Posts by Gaurav Bhardwaj

1) Message boards : Number crunching : Problems and Technical Issues with Rosetta@home (Message 87888)
Posted 11 Dec 2017 by Gaurav Bhardwaj
Thanks for pointing out the issues with really long jobs to us. Some of these jobs are intended to predict the structures of cyclic peptides, and invoke a few different filters during their runs. For some peptides, passing all these filters is very low probability event, and therefore no structure makes it through even after hours of running. We are looking further into it, and will update you with more information very soon.
2) Message boards : Rosetta@home Science : Rosetta@home Research Updates (Message 80665)
Posted 21 Sep 2016 by Gaurav Bhardwaj
Research Update:

We recently published an article in Nature titled "Accurate de novo design of hyperstable constrained peptides". We would like to thank all Rosetta@Home participants for their help with this work. In the paper, we present computational methods for designing small stapled peptides with exceptional stabilities. These methods and designed peptides provide platform for rational design of new peptide-based therapeutics. Constrained (stapled) peptides combine the stability of conventional small-molecule drugs with the selectivity and potency of antibody therapeutics. Ability to precisely design these peptides in custom shapes and sizes opens up possibilities for "on-demand" design of peptide-based therapeutics.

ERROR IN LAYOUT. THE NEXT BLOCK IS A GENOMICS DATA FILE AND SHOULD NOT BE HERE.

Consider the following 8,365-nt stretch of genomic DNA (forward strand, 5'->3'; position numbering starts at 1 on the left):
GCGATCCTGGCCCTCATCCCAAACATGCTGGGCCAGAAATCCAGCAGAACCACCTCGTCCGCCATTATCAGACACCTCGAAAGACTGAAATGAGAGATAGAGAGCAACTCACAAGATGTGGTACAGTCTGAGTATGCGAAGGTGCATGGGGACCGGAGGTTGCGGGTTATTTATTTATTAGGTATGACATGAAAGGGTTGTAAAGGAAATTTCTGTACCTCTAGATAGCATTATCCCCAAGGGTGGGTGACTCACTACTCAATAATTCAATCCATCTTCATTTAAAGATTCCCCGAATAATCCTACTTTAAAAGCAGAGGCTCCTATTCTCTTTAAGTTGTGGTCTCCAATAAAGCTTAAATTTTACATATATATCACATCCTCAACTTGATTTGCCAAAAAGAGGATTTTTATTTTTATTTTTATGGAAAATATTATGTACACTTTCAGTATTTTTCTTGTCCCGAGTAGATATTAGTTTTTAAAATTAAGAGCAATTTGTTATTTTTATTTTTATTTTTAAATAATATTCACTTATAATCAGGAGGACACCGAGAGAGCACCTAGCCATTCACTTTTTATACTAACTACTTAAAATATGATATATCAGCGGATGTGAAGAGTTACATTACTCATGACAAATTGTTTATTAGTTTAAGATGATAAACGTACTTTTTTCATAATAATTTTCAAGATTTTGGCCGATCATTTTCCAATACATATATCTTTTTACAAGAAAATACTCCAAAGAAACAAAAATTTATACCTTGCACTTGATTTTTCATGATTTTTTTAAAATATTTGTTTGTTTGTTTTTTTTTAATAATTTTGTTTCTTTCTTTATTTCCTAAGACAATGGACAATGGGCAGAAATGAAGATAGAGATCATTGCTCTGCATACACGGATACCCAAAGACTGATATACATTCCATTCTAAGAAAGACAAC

Other developments describe in the paper:

1) We can now accurately design 18-47 amino acid peptides that incorporate multiple cross-links.
2) We can now design peptides that incorporate unnatural amino acids. Specifically, we designed peptides with a mix of natural L-amino amino acids and D-amino acids (mirror images of L-amino acids). D-amino acids tend to provide better protease resistance and lower immunogenicity; both of which are desired properties in a therapeutic peptide. Unnatural amino acids also let us sample much more diverse shapes and functions.
3) We can now design peptides that are cyclized via a peptide bond between their N- and C-terminus. Cyclic peptides provide increased resistance against exopeptidases as they have no free ends, and thus are ideal candidates for engineering peptide therapeutics.

We are now working to use these computational methods for designing peptides that target therapeutically relevant targets, such as, enzymes that impart antibiotic resistance in pathogenic bacteria.

Structure prediction runs on Rosetta@Home for these designed peptide models played a key role in selection of good designs that were experimentally synthesized and characterized. So, thanks a lot to all of you for your help in making this work possible.

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